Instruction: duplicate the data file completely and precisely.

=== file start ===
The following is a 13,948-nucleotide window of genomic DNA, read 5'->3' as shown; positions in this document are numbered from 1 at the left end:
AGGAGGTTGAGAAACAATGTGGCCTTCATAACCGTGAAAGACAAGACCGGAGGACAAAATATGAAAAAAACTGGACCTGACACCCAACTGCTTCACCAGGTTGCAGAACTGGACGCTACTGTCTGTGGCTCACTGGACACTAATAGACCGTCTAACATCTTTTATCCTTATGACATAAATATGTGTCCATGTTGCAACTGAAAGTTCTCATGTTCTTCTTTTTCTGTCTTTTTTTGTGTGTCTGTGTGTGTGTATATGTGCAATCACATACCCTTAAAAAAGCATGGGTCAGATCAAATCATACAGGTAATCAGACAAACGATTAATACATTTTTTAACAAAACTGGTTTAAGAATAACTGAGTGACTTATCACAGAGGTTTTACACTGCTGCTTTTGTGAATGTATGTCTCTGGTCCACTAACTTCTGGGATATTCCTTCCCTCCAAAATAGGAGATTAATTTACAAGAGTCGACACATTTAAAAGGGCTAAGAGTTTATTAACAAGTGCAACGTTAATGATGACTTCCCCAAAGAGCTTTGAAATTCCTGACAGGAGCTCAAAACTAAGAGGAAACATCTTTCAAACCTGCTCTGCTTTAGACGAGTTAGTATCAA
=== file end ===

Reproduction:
The following is a 13,948-nucleotide window of genomic DNA, read 5'->3' as shown; positions in this document are numbered from 1 at the left end:
AGGAGGTTGAGAAACAATGTGGCCTTCATAACCGTGAAAGACAAGACCGGAGGACAAAATATGAAAAAAACTGGACCTGACACCCAACTGCTTCACCAGGTTGCAGAACTGGACGCTACTGTCTGTGGCTCACTGGACACTAATAGACCGTCTAACATCTTTTATCCTTATGACATAAATATGTGTCCATGTTGCAACTGAAAGTTCTCATGTTCTTCTTTTTCTGTCTTTTTTTGTGTGTCTGTGTGTGTGTATATGTGCAATCACATACCCTTAAAAAAGCATGGGTCAGATCAAATCATACAGGTAATCAGACAAACGATTAATACATTTTTTAACAAAACTGGTTTAAGAATAACTGAGTGACTTATCACAGAGGTTTTACACTGCTGCTTTTGTGAATGTATGTCTCTGGTCCACTAACTTCTGGGATATTCCTTCCCTCCAAAATAGGAGATTAATTTACAAGAGTCGACACATTTAAAAGGGCTAAGAGTTTATTAACAAGTGCAACGTTAATGATGACTTCCCCAAAGAGCTTTGAAATTCCTGACAGGAGCTCAAAACTAAGAGGAAACATCTTTCAAACCTGCTCTGCTTTAGACGAGTTAGTATCAA